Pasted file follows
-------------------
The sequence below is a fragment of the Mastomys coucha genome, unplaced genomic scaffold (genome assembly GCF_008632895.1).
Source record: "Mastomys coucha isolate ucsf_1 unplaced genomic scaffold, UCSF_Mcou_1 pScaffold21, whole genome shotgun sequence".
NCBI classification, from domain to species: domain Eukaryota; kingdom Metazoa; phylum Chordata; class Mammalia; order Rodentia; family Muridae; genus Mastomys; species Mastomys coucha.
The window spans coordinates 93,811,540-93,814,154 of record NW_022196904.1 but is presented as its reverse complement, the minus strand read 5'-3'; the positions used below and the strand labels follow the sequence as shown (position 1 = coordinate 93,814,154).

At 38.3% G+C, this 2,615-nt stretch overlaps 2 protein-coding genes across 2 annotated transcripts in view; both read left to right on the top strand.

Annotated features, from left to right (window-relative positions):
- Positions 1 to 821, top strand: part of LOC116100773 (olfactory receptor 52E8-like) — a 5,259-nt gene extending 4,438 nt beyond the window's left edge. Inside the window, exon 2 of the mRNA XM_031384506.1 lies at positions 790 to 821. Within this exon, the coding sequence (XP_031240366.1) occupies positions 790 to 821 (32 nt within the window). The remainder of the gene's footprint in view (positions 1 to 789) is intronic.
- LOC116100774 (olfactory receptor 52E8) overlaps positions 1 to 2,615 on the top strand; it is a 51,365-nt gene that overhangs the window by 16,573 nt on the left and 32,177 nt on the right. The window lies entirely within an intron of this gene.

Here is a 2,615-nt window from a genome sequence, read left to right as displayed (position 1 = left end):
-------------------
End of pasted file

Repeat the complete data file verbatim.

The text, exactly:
The sequence below is a fragment of the Mastomys coucha genome, unplaced genomic scaffold (genome assembly GCF_008632895.1).
Source record: "Mastomys coucha isolate ucsf_1 unplaced genomic scaffold, UCSF_Mcou_1 pScaffold21, whole genome shotgun sequence".
NCBI classification, from domain to species: domain Eukaryota; kingdom Metazoa; phylum Chordata; class Mammalia; order Rodentia; family Muridae; genus Mastomys; species Mastomys coucha.
The window spans coordinates 93,811,540-93,814,154 of record NW_022196904.1 but is presented as its reverse complement, the minus strand read 5'-3'; the positions used below and the strand labels follow the sequence as shown (position 1 = coordinate 93,814,154).

At 38.3% G+C, this 2,615-nt stretch overlaps 2 protein-coding genes across 2 annotated transcripts in view; both read left to right on the top strand.

Annotated features, from left to right (window-relative positions):
- Positions 1 to 821, top strand: part of LOC116100773 (olfactory receptor 52E8-like) — a 5,259-nt gene extending 4,438 nt beyond the window's left edge. Inside the window, exon 2 of the mRNA XM_031384506.1 lies at positions 790 to 821. Within this exon, the coding sequence (XP_031240366.1) occupies positions 790 to 821 (32 nt within the window). The remainder of the gene's footprint in view (positions 1 to 789) is intronic.
- LOC116100774 (olfactory receptor 52E8) overlaps positions 1 to 2,615 on the top strand; it is a 51,365-nt gene that overhangs the window by 16,573 nt on the left and 32,177 nt on the right. The window lies entirely within an intron of this gene.

Here is a 2,615-nt window from a genome sequence, read left to right as displayed (position 1 = left end):